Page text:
Educating Young Women on Running for Office

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As you already know, the lack of women in government is a troubling issue. Perpetuating racist and sexist values, isolating and harming millions of citizens, and creating a government that is not representative of the people, the problem is, to say the least, terrible. The effects of this issue come into sharp view frequently; just yesterday, the House passed the American Health Care Act which clearly discriminates against women. If more women had been making decisions on this bill, would we see the same outcome? What changes would we see in our economy, foreign policy, or justice system? We will never know until more women are winning seats, and that is where you come in. Your program is a great place for women to start on the road to government where we can finally see the effects they will have on our cities, states, and country. In a survey I conducted among 124 people, only nine girls said they would be interested in running for office, a low and uninspiring statistic that I believe can be increased through education and training from a program such as yours. Additionally, one woman I interviewed said that while she was lucky to have been able to participate in a workshop, “there are a lot of other really amazing people who are not having their schools provide them with...programs. That probably minimizes the voices, the important voices that we need…people from like lower socioeconomic statuses, and it worries me that…you’re missing a lot of talent.” With a program like yours visiting such a diverse community as Oakland Tech, students from many different backgrounds, religions, races, and homes will have the opportunity to learn about running for office, which will benefit us all.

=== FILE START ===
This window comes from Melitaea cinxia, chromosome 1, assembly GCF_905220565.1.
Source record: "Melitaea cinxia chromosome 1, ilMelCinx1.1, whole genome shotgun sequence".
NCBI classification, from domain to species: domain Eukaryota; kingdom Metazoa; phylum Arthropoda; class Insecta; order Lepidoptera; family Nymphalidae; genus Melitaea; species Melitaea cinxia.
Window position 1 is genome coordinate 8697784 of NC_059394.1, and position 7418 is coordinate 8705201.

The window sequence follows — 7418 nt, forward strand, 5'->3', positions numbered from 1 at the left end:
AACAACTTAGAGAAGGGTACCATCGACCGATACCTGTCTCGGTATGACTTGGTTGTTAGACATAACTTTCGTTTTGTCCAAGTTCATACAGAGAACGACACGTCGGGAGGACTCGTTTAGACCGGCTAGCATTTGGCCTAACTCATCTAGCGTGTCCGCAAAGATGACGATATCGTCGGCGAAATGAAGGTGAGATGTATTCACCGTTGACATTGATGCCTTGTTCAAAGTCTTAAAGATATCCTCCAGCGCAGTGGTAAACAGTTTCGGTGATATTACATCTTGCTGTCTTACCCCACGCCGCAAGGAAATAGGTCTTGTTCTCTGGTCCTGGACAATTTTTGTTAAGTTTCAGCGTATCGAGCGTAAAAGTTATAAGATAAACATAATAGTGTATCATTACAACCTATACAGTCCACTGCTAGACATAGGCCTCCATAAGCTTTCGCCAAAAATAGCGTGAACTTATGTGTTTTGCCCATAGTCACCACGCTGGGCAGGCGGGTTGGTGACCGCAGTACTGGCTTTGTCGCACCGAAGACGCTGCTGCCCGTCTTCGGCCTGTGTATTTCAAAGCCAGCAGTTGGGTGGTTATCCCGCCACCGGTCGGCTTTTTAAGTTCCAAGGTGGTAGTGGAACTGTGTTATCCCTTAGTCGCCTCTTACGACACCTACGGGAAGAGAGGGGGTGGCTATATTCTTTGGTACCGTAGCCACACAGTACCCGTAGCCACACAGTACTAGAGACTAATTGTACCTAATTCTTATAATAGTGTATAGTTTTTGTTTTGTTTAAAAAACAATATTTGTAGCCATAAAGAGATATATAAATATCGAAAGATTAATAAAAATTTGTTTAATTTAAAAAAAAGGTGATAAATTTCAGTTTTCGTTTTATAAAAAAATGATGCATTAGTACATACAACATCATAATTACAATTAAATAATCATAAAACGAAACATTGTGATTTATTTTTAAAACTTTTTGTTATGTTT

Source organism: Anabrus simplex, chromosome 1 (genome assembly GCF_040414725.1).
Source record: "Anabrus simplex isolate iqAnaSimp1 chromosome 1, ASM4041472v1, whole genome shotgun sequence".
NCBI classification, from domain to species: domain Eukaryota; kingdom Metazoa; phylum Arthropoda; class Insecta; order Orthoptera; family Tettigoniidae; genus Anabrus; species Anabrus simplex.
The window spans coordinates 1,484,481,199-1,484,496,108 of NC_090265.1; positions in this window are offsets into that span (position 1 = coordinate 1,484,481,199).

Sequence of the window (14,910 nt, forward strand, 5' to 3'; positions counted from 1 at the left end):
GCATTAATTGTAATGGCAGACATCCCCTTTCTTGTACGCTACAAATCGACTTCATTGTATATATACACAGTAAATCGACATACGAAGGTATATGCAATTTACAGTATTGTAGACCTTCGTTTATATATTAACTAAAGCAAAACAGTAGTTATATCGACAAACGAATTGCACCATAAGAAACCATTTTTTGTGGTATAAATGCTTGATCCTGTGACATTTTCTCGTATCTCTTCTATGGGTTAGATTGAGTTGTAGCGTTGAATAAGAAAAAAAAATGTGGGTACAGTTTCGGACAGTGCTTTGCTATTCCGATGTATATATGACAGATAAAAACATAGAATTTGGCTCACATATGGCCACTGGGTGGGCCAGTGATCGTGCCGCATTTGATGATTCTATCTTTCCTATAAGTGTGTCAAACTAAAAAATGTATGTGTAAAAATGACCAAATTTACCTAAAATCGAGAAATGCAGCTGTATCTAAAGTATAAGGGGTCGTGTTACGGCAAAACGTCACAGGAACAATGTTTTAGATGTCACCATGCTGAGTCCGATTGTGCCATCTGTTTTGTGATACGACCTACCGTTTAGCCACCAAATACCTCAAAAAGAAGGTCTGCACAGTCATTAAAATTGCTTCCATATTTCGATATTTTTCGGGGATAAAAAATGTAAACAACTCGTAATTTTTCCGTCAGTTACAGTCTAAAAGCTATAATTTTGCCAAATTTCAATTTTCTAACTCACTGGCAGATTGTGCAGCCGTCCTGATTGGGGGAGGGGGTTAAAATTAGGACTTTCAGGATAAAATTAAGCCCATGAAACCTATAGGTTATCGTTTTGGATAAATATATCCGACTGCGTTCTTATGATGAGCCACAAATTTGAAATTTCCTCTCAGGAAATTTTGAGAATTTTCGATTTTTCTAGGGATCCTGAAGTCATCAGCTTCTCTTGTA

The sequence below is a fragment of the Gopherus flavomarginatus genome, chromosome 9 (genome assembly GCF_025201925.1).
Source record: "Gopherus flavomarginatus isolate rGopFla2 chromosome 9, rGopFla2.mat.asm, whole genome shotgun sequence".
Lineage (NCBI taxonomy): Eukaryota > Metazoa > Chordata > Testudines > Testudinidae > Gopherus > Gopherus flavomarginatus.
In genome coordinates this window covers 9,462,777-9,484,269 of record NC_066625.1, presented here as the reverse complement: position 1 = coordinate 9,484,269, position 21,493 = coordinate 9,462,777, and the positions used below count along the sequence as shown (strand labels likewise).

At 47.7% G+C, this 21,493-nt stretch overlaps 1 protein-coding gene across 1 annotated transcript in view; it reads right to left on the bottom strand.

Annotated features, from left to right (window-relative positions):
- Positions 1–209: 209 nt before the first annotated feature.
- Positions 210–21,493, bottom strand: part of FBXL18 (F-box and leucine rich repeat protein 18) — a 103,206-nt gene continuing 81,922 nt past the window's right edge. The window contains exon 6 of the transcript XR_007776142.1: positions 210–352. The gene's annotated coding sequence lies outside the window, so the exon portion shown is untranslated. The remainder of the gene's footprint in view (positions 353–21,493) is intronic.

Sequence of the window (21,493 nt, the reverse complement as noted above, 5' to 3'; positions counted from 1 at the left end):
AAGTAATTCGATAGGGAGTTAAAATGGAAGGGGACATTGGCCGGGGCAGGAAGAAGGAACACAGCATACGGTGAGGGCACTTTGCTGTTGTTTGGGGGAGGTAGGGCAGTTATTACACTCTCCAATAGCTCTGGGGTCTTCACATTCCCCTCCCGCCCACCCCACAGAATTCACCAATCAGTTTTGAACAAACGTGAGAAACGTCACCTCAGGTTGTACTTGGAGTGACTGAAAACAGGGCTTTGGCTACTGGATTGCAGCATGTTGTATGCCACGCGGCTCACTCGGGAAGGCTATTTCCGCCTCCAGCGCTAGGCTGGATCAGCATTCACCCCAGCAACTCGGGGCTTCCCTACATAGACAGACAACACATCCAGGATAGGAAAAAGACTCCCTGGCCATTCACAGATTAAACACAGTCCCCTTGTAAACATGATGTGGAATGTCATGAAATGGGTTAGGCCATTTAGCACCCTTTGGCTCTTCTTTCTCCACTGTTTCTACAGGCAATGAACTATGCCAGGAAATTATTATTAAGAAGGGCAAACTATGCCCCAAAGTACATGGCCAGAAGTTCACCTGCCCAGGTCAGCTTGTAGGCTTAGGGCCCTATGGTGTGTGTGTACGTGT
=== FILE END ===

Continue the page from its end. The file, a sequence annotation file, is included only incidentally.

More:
Thus, I ask that you create a small program within the Race, Policy, and Law Academy at Oakland Technical High School here in Oakland. My vision for this program includes a monthly visit to the school where students are able to learn the basics of running for office; particularly, the steps needed to run a campaign, the fundamental role one plays in government, as well as what changes different representation brings to policy. This action will effectively combat both the root causes and the current effects of the issue itself because firstly, girls will be exposed to politics at a younger age where they will be provided an education on politics that does not currently exist, and secondly, their male peers will become more used to seeing women in politics, leadership positions, and as equals, furthering collaboration and productivity in government. Additionally, even if participants do not enter politics in the future, they will be educated on how government works, thus creating a more informed, engaged voter. If we see success with this program at Oakland Tech, I hope that it can be expanded to other schools in Oakland, the Bay Area, and beyond, where we can see the effects spread to our government, making it more diverse, inclusive, and representative of the people.


         I hope you are as excited by this possibility as I am, and I hope to hear from you soon.


            Best,


            Penelope Martindale

 



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